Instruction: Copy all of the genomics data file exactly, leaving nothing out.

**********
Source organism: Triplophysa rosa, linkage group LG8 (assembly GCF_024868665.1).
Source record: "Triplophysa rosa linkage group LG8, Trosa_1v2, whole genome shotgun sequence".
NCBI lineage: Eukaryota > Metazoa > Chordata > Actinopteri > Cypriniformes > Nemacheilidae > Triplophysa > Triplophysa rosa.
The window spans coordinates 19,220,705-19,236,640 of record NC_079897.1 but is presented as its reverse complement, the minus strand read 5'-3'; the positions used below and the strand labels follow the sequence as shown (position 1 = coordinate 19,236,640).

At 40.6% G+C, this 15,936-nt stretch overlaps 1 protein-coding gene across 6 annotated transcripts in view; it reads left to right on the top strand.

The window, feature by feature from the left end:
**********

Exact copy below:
Source organism: Triplophysa rosa, linkage group LG8 (assembly GCF_024868665.1).
Source record: "Triplophysa rosa linkage group LG8, Trosa_1v2, whole genome shotgun sequence".
NCBI lineage: Eukaryota > Metazoa > Chordata > Actinopteri > Cypriniformes > Nemacheilidae > Triplophysa > Triplophysa rosa.
The window spans coordinates 19,220,705-19,236,640 of record NC_079897.1 but is presented as its reverse complement, the minus strand read 5'-3'; the positions used below and the strand labels follow the sequence as shown (position 1 = coordinate 19,236,640).

At 40.6% G+C, this 15,936-nt stretch overlaps 1 protein-coding gene across 6 annotated transcripts in view; it reads left to right on the top strand.

The window, feature by feature from the left end: